Making the Transition From Secondary to Primary Teaching
I got asked a very good question by @toffler73 just before Christmas about what’s the best things you can do to prepare for a transition from secondary to primary education.
On looking around I found plenty of advice on technically how to make the change, but precious little on the kind of skills development you needed to do to have a real chance of succeeding.
A Broad Curriculum with a Specific Group
Your biggest challenge will be from moving from an environment where you teach a single topic to lots of children to one where you teach many subjects to just a single group.
The first and most obvious thing is that you’ll need to be clearly comfortable and knowledgable teaching every aspect of the curriculum.
Schools will also be looking at how you can link topics together into exciting units of work. That cross curricular dimension that often gets scant attention at secondary becomes a crucial part of primary teaching.
Because you’ll mainly be dealing with a specific group your pastoral skills will need to be clear and strong. If you’re a form tutor at secondary this will help, but being the single teacher who the children spend the majority of their time with brings much greater responsibility for ensuring their welfare.
You’re likely to have a much more direct relationship with their parents as well – schools will want to see that you can handle this, and really use the teacher-pupil-parent relationship to help improve a pupil’s achievement.
It goes without saying, but in order to stand a chance at interview you’ll need to know the primary curriculum inside and out and like the back of your hand.
This can be about more though than just reading big wads of information and being competent. You’ll need to have some great new ideas too if you’re going to impress at interview.
You can get some great ideas from chatting to primary teachers on Twitter or attending teachmeets, even by taking a look at some of the most popular resources on the TES.
You can use your secondary training to your advantage too. Many primaries need subject specialists too in particular areas (such as MFL) and if you can help them meet that need it will give your application a massive leg up.
Communication and Behaviour Management
The principles of good behaviour management are pretty much the same whoever you’re teaching, but in practice there will be significant differences to how you control a secondary and primary class.
You will need to be able to show that you understand this, and also how you would keep your class on task.
At primary level you can afford to be much more expressive in your voice, without seeming patronizing. The flip side of this is that you need to show real focused energy to keep your classroom engaged.
Again your lesson content is crucial to ensuring pupils stay engaged – what kind of lessons would you plan to make sure they really grabbed your pupils’ imagination?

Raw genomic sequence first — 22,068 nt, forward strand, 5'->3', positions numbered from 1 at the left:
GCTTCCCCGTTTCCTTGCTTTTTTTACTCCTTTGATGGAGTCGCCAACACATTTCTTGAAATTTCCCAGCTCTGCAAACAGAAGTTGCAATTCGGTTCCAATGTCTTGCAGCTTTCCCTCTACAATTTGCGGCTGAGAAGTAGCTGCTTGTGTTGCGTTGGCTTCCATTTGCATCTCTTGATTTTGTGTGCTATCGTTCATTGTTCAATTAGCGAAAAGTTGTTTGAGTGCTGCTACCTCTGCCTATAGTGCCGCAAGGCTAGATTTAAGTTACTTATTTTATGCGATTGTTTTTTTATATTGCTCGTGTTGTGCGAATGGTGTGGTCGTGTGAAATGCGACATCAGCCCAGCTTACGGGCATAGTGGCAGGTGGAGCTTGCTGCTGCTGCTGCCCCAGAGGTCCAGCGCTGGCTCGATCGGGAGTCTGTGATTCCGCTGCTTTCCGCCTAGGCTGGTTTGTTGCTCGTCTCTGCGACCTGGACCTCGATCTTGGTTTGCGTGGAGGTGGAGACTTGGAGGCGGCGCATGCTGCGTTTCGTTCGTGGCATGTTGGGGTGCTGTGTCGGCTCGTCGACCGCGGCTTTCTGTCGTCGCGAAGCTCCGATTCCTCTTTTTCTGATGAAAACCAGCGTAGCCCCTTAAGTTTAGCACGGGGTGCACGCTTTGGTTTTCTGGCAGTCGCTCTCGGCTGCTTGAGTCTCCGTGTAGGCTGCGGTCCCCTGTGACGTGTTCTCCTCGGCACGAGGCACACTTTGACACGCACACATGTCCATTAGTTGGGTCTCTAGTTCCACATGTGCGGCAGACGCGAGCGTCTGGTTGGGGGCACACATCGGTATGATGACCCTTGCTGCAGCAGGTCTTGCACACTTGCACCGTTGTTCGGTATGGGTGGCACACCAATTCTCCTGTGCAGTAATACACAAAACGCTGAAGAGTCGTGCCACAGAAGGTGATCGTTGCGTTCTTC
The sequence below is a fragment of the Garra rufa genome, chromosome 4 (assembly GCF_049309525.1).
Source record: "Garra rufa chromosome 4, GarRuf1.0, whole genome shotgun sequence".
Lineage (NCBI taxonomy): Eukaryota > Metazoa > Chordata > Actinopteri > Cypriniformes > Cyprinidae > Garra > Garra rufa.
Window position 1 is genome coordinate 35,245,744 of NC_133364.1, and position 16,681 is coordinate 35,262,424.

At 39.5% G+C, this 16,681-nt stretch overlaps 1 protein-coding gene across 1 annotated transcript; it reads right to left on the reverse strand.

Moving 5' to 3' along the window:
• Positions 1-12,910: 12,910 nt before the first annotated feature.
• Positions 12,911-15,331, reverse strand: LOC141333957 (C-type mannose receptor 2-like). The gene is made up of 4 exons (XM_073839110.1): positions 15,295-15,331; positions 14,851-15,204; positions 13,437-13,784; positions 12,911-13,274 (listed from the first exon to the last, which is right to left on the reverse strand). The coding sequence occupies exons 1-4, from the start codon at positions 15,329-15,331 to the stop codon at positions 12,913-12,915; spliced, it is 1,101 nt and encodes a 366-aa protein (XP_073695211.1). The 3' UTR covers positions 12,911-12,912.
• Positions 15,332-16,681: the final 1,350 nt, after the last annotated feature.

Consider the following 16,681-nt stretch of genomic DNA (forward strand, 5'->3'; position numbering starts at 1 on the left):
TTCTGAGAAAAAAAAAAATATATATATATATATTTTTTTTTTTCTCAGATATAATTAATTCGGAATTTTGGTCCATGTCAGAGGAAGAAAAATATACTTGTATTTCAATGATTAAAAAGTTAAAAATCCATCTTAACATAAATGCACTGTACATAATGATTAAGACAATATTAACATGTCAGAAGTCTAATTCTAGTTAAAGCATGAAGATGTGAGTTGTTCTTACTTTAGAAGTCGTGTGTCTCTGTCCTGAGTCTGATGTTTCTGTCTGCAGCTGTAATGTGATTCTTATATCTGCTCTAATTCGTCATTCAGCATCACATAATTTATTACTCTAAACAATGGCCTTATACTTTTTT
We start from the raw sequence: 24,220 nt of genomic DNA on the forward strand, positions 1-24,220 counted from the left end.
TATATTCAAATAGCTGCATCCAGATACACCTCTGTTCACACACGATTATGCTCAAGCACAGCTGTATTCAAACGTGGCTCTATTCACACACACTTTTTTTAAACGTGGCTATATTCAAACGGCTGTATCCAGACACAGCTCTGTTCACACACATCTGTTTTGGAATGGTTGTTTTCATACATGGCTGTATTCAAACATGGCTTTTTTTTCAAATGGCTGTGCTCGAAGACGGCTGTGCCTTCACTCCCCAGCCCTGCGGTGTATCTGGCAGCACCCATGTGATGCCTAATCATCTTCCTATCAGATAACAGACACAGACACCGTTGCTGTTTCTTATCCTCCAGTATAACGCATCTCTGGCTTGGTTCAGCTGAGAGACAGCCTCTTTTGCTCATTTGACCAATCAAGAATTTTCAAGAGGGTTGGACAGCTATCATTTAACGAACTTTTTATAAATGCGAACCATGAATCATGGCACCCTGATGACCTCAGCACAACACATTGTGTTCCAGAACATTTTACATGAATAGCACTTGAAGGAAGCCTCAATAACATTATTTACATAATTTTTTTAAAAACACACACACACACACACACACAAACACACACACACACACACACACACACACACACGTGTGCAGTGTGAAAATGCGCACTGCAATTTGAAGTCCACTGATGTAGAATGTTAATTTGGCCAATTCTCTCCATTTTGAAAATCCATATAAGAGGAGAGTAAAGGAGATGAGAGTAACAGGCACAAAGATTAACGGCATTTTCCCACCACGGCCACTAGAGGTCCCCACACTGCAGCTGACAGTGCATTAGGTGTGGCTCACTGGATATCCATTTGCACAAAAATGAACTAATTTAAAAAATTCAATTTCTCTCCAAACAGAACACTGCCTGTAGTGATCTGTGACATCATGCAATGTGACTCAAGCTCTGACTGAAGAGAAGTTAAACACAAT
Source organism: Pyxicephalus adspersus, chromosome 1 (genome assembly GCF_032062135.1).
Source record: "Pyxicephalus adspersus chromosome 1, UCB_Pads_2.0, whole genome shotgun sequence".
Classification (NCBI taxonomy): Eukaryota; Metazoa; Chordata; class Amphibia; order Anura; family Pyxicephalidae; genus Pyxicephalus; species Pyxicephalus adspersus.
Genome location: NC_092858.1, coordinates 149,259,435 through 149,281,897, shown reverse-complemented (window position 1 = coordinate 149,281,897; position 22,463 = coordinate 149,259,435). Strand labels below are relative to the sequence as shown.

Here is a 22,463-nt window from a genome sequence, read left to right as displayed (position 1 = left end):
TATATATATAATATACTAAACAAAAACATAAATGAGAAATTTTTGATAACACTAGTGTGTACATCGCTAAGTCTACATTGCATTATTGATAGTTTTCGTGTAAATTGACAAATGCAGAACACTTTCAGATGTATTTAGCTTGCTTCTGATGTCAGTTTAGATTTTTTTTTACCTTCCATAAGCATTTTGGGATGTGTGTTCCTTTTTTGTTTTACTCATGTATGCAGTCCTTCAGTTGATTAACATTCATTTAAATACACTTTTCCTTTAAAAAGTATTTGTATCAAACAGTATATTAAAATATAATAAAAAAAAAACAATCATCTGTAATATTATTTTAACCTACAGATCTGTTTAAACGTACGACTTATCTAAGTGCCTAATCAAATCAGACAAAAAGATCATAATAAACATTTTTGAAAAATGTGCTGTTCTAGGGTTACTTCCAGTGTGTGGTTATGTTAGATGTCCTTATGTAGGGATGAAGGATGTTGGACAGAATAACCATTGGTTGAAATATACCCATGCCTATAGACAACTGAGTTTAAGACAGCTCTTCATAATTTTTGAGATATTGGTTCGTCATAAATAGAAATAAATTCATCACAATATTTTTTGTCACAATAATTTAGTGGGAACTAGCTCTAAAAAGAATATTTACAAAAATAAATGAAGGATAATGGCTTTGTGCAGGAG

Good team working skills are essential for every role, but in many primary classes you’ll be working with a teaching assistant or even team teaching. It’s one thing to work with someone on a professional level in the staffroom, it’s quite another to do that in the classroom.
You’re likely to have strong team working skills anyway – make sure your potential new employer is aware of them and that you have experience of working in similar scenarios.
As with any role, one of the first things your employer will look to is what experience you have in a role.
This can be one of the hardest things to get if you’re working full time in a secondary school.
If you’re able to reduce your days at school you can take a day a week doing supply in a primary setting. This may be tough at first but it will show you’ve got both an experience of what primary teaching is like and the grit and determination to succeed.
If that’s not an option try and get as much time teaching key stage 3 as you can, and work with (or become!) your current school’s transition co-ordinator. You might be able to run taster sessions on your subject to feeder primaries, or arrange visits from primary students to the secondary school.
The other option – if you’re lucky enough still to be near one – is to seek out work at a middle school first. These are fast disappearing but they do provide an excellent ground for you to make a more gradual shift towards primary teaching.
@teachingtim suggests an excellent idea which is to sign up to a return to teach course and get a supported experience of teaching in a primary. This will enable you to get the experience while not flying blind without a safety net.
It goes without saying that the key thing you absolutely must display is a real passion for teaching younger children. This is something you can’t learn, and it will come through in everything that you do.
If you’re really serious about converting this one should be the easiest of the lot!
I’d love to hear your views and thoughts on the skills you need to get to convert from secondary to primary, and any experiences you’ve had and advice you’d give. Just tweet me or reply below.